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Pair of ancient leather sandals from Egypt

"Rhodopis" (Greek: Ροδώπις) is an ancient tale about a Greek courtesan who marries the king of Egypt. The story was first recorded by the Greek historian Strabo in the 1st century BC and is considered the earliest known variant of the "Cinderella" story.[1] The origins of the fairy-tale figure may be traced back to the 6th-century BC hetaera Rhodopis.[2]


The story is first recorded by the Greek geographer Strabo in his Geographica (book 17, 33), probably written around 7 BC or thereabouts:

They tell the fabulous story that, when she was bathing, an eagle snatched one of her sandals from her maid and carried it to Memphis; and while the king was administering justice in the open air, the eagle, when it arrived above his head, flung the sandal into his lap; and the king, stirred both by the beautiful shape of the sandal and by the strangeness of the occurrence, sent men in all directions into the country in quest of the woman who wore the sandal; and when she was found in the city of Naucratis, she was brought up to Memphis, became the wife of the king.[3]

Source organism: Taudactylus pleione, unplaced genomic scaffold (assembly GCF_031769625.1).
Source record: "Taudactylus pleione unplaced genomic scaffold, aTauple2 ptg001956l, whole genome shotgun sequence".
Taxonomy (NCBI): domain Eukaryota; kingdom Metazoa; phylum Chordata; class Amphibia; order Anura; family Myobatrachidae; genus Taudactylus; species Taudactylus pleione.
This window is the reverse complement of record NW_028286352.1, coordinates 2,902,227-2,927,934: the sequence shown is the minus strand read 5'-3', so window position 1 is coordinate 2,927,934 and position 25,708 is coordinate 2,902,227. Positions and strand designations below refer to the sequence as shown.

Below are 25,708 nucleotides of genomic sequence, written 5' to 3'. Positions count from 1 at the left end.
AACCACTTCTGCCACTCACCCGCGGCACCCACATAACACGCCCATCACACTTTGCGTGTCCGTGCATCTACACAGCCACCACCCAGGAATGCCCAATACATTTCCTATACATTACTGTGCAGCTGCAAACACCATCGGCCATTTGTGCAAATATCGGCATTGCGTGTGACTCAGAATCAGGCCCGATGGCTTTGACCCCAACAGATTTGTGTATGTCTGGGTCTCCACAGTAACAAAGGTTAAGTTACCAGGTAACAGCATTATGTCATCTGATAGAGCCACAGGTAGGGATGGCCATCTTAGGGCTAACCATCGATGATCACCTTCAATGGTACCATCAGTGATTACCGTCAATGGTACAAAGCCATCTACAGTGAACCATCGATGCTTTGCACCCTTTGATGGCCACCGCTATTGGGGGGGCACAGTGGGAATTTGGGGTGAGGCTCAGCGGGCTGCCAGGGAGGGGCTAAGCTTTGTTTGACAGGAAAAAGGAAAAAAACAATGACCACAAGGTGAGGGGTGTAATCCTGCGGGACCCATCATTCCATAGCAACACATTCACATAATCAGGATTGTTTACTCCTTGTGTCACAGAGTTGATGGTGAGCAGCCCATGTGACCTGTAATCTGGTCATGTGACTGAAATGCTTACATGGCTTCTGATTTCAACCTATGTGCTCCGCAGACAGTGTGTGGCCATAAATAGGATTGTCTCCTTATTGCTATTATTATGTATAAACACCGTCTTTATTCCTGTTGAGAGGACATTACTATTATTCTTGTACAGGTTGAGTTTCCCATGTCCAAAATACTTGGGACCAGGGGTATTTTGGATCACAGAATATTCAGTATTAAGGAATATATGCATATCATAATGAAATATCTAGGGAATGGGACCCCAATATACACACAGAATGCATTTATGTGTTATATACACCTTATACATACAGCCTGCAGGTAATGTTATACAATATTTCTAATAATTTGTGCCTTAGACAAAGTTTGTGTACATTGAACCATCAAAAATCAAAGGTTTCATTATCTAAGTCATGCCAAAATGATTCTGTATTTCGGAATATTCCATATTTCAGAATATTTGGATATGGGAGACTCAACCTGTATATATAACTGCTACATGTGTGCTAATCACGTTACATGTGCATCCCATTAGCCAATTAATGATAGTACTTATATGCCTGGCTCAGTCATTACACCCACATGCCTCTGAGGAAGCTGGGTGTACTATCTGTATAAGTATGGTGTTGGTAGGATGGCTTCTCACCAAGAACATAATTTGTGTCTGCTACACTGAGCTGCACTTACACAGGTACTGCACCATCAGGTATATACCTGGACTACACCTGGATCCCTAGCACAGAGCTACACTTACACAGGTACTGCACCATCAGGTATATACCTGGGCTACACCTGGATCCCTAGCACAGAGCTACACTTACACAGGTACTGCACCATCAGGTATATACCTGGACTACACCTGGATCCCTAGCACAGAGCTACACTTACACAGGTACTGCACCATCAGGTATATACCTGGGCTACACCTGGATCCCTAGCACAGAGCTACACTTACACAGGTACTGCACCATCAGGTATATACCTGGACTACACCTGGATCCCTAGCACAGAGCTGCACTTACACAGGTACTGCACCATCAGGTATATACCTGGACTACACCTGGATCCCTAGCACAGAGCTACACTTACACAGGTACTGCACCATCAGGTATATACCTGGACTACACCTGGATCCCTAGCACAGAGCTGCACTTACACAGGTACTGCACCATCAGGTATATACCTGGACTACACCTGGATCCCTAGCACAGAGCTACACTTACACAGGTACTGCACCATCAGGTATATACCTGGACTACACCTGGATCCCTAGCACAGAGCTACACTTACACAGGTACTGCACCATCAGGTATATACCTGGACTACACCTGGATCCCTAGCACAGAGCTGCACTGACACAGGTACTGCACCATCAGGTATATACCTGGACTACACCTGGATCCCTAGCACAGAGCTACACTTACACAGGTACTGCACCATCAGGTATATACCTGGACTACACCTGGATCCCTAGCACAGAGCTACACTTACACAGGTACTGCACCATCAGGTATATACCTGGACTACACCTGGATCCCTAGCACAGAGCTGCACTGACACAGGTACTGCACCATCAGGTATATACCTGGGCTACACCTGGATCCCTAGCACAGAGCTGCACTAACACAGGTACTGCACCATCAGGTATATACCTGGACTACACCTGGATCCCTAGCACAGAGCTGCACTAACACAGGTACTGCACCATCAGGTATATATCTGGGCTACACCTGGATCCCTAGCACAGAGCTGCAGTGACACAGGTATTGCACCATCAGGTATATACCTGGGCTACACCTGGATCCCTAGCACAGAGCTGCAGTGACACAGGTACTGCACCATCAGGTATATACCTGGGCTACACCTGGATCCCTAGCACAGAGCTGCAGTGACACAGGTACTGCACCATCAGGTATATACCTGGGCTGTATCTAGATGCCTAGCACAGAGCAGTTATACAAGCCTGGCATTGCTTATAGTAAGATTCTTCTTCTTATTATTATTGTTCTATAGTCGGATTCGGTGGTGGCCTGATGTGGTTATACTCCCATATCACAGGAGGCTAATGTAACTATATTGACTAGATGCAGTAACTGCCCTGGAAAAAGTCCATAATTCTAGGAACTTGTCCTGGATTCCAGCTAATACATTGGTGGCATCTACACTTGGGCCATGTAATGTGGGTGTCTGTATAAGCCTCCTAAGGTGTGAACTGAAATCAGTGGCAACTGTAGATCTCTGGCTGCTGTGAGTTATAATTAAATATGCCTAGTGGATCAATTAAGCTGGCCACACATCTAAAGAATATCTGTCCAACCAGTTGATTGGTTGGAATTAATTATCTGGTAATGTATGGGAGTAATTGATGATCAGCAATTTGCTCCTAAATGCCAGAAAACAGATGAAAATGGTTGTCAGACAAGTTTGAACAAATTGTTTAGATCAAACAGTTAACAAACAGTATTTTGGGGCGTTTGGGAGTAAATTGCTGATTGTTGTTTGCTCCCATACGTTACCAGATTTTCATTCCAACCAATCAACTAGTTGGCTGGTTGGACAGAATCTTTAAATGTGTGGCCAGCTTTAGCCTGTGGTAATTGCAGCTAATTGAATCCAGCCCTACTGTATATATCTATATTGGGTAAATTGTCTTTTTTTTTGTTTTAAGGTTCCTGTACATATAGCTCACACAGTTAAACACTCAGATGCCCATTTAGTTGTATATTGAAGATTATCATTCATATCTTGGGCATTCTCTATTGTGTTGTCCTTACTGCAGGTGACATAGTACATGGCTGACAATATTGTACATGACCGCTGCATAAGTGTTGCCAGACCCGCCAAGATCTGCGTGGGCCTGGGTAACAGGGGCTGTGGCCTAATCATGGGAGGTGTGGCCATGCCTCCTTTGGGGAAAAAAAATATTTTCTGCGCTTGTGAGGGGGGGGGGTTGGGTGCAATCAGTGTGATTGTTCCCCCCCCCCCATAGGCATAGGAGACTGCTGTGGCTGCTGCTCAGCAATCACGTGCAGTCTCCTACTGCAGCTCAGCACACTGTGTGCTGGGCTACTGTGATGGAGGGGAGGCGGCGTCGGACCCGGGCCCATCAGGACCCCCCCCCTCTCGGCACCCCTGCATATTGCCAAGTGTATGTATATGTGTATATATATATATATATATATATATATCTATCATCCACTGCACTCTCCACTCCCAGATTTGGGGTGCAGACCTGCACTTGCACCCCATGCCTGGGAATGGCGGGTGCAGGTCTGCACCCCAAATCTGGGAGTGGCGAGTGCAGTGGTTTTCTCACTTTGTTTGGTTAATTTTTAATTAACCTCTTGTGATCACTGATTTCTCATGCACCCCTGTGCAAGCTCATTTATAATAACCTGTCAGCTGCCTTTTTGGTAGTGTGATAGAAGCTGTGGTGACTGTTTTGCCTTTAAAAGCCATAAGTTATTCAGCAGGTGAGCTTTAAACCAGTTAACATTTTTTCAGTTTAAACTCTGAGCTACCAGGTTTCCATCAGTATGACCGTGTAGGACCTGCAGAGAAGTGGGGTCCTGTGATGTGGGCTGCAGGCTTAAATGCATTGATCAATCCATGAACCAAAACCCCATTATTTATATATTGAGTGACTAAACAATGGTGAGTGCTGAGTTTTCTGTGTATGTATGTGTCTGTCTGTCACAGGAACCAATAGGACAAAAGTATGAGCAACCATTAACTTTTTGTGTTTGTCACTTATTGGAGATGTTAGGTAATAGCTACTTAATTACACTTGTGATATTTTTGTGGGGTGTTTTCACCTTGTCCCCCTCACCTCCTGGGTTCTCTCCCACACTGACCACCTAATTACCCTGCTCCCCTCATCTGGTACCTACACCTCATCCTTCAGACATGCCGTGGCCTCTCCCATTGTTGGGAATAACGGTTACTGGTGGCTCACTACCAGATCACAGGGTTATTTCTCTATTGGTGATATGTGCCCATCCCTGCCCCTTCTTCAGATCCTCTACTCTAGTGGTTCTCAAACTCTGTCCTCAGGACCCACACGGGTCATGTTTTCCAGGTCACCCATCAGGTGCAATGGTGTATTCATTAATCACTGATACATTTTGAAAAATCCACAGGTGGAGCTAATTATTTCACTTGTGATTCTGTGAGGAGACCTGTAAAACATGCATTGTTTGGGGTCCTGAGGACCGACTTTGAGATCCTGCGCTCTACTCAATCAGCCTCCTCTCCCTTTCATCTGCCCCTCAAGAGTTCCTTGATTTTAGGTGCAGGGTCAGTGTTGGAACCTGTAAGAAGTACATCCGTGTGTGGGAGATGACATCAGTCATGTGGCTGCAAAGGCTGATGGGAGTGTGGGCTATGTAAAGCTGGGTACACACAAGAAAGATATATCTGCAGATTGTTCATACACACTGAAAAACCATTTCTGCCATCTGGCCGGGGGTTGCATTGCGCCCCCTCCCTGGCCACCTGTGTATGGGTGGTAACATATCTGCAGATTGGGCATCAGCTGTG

The Greek geographer Strabo (died c. 24 AD) first recorded the tale of the Greco-Egyptian girl Rhodopis in his Geographica.[4] This passage is considered to be the earliest variant of the Cinderella story.[1] The same story is also later reported by the Roman orator Aelian (ca. 175–ca. 235) in his Miscellaneous History, which was written entirely in Greek. Aelian's story closely resembles the story told by Strabo, but adds that the name of the pharaoh in question was Psammetichus.[5][6] Aelian's account indicates that the story of Rhodopis remained popular throughout antiquity.

Herodotus, some five centuries before Strabo, records a popular legend about a possibly-related courtesan named Rhodopis in his Histories, claiming that Rhodopis came from Thrace, and was the slave of Iadmon of Samos, and a fellow-slave of the story-teller Aesop and that she was taken to Egypt in the time of Pharaoh Amasis (570–536 BC), and freed there for a large sum by Charaxus of Mytilene, brother of Sappho the lyric poet.[7][2]

See also[edit]


  1. ^ a b Roger Lancelyn Green: Tales of Ancient Egypt, Penguin UK, 2011, ISBN 978-0-14-133822-4, chapter The Land of Egypt
  2. ^ a b Herodot, "The Histories", book 2, chapters 134-135
  3. ^ Strabo: "The Geography", book 17, 33
  4. ^ Strabo: "The Geography", book 17, 33
  5. ^ Aelian. "Various Histories 13.33".
  6. ^ Strabo. "Geography 17.1.33". Retrieved 4 June 2014.
  7. ^ Anderson, Graham (2000). Fairytale in the Ancient World. Routledge. p. 27. ISBN 978-0-415-23702-4. Retrieved 25 March 2010.

External links[edit]

The Egyptian Cinderella Debunked